Federal Taxation - Dustin M. Covello, Jacquelyn L. Griffin, and Svetoslav S. Minkov

JurisdictionUnited States,Federal
Publication year2009
CitationVol. 60 No. 4

Federal Taxationby Dustin M. Covello* Jacquelyn L. Griffin** and Svetoslav S. Minkov***

I. Introduction

The courts in the the Eleventh Circuit heard a number of tax-related cases in 2008.1 In Wright v. Everson,2 the United States Court of Appeals for the Eleventh Circuit affirmed the validity of regulations that deny, in certain circumstances, an unenrolled tax preparer the right to practice before the Internal Revenue Service (the Service).3 In Rose v. Commissioner,4 the Eleventh Circuit reversed the United States Tax Court, holding that a shareholder of an S corporation may increase his basis in the shares of the S corporation by the amount of debt of the S corporation that the shareholder satisfied by forgiving amounts previously lent by the shareholder to the S corporation's creditor.5 In another unpublished opinion, Estate of Greenfield v. Commissioner,6 the Eleventh Circuit affirmed a Tax Court decision holding that the Service timely issued a notice of deficiency and that the waiver of the limitations period on tax assessments extended not only to the underlying tax liability, but also to any interest and penalties.7 The Eleventh Circuit also revisited a familiar case in Ballard v. Commissioner8 and determined that the Tax Court judge was not appropriately deferential to the report of the Special Trial judge and that the taxpayers, in fact, did not participate in a fraudulent kickback scheme.9 In Regions Financial Corp. v. United States,10 the United States District Court for the Northern District of Alabama held that a taxpayer's tax accrual workpapers were protected by the work-product privilege and that the taxpayer's disclosure of tax accrual workpapers to an independent auditor did not waive the work-product privilege claim.11 Finally, in United States v. Mount Sinai Medical Center of Florida, Inc.,12 the United States District Court for the Southern District of Florida determined that the Mount Sinai teaching hospital qualified as a "school, college, or university" under section 3121(b)(10) of the Internal Revenue Code (the Code)13 and that its medical residents were "students" within the meaning of the same section.14 Thus, the hospital was entitled to an exemption from taxation for the salaries or stipends paid to such residents under the Federal Insurance Contributions Act (FICA).15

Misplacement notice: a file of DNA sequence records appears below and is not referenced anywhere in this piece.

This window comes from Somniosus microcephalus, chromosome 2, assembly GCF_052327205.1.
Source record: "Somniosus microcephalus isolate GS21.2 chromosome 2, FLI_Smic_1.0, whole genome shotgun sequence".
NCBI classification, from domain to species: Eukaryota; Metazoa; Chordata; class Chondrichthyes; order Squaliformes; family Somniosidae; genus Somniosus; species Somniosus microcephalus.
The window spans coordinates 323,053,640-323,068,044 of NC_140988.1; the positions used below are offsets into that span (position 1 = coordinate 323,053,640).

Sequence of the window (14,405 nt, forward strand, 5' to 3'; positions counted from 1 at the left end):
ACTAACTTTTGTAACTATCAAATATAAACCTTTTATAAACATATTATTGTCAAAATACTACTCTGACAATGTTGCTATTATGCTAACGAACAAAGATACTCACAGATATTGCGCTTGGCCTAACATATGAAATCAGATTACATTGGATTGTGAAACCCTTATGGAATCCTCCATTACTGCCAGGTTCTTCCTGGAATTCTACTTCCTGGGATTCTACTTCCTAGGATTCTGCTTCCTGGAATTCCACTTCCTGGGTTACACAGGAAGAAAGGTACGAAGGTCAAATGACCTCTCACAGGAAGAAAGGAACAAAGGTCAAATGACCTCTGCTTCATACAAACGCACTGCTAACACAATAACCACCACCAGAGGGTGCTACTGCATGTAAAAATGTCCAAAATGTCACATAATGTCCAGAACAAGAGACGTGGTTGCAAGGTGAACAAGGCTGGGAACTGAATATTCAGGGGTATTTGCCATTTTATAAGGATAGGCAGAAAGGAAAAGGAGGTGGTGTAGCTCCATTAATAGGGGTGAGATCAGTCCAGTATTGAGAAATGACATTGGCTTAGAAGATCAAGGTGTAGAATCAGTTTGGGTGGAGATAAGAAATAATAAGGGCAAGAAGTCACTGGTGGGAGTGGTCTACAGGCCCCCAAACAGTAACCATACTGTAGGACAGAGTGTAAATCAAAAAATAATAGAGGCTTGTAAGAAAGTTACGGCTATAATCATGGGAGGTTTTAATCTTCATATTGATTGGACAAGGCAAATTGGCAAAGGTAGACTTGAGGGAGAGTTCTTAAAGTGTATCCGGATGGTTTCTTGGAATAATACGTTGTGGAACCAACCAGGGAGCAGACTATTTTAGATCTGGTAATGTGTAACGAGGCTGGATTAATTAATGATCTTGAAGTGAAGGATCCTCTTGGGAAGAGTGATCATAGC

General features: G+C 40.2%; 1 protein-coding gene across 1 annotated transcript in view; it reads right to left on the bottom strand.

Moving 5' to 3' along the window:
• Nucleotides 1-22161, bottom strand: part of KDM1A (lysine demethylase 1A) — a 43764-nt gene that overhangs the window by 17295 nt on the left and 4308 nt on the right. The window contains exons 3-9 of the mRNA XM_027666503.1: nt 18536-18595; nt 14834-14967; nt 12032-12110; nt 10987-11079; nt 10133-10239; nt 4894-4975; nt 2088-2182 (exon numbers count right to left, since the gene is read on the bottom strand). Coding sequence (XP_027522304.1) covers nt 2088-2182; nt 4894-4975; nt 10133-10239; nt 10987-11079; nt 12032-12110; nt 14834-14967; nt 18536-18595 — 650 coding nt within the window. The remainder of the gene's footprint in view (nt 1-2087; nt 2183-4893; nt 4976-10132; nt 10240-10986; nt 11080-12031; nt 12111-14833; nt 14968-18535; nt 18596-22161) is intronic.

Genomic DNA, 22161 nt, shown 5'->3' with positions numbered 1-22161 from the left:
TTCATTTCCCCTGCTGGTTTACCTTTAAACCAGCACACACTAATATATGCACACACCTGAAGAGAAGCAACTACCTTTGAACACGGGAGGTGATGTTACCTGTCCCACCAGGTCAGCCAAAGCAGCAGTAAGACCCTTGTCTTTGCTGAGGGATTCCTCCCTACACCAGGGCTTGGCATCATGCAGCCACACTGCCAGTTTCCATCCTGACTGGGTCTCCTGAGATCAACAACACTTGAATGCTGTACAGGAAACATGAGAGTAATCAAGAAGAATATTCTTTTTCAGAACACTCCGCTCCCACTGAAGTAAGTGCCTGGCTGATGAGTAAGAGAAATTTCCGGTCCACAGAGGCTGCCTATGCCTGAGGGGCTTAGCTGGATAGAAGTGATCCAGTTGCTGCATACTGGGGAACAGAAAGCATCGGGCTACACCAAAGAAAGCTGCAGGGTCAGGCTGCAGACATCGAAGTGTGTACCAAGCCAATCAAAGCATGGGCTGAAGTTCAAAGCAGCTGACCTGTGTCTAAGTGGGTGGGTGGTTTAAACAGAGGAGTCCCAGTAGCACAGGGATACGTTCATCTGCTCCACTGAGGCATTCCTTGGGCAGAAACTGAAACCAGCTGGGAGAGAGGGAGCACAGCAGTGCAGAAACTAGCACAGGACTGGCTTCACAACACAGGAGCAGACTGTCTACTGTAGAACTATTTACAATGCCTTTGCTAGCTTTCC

II. Eleventh Circuit Cases

A. Regulations Denying an Unenrolled Tax Preparer the Right to Practice Before the IRS are valid

In Wright v. Everson,16 the Eleventh Circuit affirmed the validity of regulations that deny, in certain circumstances, an unenrolled tax preparer the right to practice before the Service.17 In Wright a former revenue officer who was registered with the Service as an "unenrolled" tax return preparer sought to represent his customers before appeals officers and revenue officers of the Service. The Service often refused Wright permission for such representation, and he filed a declaratory judgment action in the United States District Court for the Middle District of Florida challenging the validity of 31 C.F.R. Sec. 10.7 (Regulation 10.7).18 Wright argued that Regulation 10.7 violated his due process rights and section 7521(c)19 of the Code.20